It’s Their Education. Not Mine.

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 Zippo photo credit: liber via photopin cc

As the months have ticked by and my students have slowly grown into the big shoes that Grade 4 holds I have noticed something interesting happening in my classroom. My students absolutely love teaching each other. Now I know this is nothing new but we are currently experiencing a major shift in my room.

It all started earlier this year when one of my students came to me asking when we would be studying the Canadian government. You see, he had heard via the grapevine that it was something that Grade four’s always learned and he couldn’t wait to get started. I let him know that we would be exploring the government in January – February and thought that’s where the matter would end. Well, I was wrong. Almost on a weekly basis after that I was asked when we would be starting and why we couldn’t start sooner. Clearly I had a Canadian government aficionado on my hands.

One day as I was peppered with more questions about what we would be studying I had an idea: would he want to kick off our unit with a presentation? I posed the suggestion to him and he jumped on board but before he started he had two questions for me: 1) What should he do his presentation on? 2) What were we ‘supposed’ to  cover? I pulled out my curriculum document and said: “You have free rein on what you want to present on and here are the topics we are ‘supposed’ to cover. He asked if he could add in extra topics: the privy council, how supreme court judges are nominated and the history of the various positions within parliament. Sure, why not? If it interested him I said and it is within the big topic he could go for it! With a route to follow and a spark of inspiration off he went ready to do his research!

The weeks ticked by and I watched him diligently research and tinker with his presentation. Every now and then I was asked if I could look over his work and perhaps give him another look at the curriculum document. As things starting winding down to winter break I let him know it would be time to present in January once we got back from our break. I could see the excitement and nervousness building. I too was excited to see how this would all pan out.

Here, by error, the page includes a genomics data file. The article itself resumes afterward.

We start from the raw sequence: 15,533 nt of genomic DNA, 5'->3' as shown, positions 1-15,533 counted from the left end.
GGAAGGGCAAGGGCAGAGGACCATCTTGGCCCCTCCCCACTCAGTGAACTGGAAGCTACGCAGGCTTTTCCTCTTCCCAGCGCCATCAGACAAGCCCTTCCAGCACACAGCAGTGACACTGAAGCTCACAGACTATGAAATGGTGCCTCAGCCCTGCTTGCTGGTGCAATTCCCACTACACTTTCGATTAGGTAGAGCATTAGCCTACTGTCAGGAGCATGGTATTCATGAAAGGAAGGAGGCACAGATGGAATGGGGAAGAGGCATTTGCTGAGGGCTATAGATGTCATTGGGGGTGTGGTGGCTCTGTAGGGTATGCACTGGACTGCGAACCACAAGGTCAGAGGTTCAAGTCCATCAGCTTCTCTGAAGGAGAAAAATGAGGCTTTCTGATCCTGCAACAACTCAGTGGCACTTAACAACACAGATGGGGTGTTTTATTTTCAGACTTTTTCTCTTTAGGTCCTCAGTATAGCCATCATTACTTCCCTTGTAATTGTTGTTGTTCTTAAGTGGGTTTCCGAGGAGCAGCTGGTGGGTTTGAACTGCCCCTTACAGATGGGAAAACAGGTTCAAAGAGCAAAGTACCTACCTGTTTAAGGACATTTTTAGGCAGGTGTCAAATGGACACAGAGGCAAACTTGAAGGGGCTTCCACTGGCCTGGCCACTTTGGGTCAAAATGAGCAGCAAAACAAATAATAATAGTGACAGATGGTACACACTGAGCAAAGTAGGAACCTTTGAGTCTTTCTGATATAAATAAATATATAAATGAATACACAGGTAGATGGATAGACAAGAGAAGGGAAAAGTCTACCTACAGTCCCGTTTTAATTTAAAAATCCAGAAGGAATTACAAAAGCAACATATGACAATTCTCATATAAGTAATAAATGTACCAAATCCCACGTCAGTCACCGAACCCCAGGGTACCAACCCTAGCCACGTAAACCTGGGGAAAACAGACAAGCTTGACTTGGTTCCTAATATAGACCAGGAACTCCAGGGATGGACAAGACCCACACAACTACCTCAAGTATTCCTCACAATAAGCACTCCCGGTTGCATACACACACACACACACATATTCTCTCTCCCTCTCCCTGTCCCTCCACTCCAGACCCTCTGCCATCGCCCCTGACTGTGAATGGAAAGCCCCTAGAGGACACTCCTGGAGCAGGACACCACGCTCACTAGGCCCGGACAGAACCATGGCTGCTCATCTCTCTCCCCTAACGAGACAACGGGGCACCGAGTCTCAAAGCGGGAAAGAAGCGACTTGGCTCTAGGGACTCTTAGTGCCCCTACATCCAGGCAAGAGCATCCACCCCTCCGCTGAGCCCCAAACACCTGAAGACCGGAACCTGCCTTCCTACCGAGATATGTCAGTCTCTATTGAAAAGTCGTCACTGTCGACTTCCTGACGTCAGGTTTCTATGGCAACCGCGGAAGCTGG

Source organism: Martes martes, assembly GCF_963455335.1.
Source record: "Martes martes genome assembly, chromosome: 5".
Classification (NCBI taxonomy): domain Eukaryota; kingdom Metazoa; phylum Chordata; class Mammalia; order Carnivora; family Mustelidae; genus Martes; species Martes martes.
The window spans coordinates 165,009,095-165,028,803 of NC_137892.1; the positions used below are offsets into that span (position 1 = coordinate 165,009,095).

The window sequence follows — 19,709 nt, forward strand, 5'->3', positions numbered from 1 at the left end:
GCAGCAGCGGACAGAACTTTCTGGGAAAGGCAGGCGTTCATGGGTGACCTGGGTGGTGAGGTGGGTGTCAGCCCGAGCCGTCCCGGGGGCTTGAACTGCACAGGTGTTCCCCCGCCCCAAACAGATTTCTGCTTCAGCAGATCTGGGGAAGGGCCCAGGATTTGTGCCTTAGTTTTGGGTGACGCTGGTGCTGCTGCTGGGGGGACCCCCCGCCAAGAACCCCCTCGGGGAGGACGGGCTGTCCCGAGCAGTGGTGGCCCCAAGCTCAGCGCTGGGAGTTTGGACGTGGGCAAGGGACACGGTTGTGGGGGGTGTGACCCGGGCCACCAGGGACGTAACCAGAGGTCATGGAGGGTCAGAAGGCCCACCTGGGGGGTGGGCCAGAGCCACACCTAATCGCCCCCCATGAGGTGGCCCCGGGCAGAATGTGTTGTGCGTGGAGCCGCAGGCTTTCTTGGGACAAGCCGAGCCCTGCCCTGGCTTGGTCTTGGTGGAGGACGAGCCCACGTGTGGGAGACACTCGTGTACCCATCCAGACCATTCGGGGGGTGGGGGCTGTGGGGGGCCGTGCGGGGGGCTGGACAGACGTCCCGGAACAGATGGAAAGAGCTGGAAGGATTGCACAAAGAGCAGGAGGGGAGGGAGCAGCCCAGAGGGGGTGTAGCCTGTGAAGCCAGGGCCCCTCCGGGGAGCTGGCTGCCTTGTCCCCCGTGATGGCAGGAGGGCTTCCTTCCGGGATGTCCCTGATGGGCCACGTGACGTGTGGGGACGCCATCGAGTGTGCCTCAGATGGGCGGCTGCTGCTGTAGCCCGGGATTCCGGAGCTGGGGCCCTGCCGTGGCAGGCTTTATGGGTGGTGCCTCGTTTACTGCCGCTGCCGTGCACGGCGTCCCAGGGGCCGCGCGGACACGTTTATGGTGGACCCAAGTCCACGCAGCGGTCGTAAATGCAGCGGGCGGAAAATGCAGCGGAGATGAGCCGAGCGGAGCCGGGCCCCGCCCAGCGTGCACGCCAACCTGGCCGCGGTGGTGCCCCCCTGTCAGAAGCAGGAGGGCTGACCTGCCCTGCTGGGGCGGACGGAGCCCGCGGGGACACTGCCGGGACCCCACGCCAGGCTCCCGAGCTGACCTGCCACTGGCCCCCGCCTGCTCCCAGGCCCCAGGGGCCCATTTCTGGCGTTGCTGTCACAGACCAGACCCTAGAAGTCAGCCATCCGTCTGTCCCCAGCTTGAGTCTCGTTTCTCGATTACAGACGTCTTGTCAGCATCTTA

When the day arrived and as he walked up to the front of the room we both took a deep breath. As he worked through is presentation, I was blown away. The depth and level of research was incredible. Best of all, he spoke at the level of his peers and in terms they would understand. (He even had a full bibliography. Something I had worked hard on with them earlier this year. Yay!) As he wrapped up his peers cheered and clapped. They asked insightful and thoughtful questions. This was the best kick off I could have asked for.

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Fast forward a few weeks and another member of my class approached me. He was wondering when we would be studying rocks and minerals and, if he could do the same as his classmate and kick off our unit for us. Cue a repeat of the same process: careful preparation, curriculum consultation and another presentation that blew me us of the water.

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These two presentations have sparked something in my students. They now know that if they would like to teach each other something they are most welcome to. Since then we have had more presentations on rocks and minerals, birthstones,  star formation, sea life and one of the most in-depth video game analysis I’ve seen. And, just because they can and know how, a group of boys are building a website all about rocks and minerals.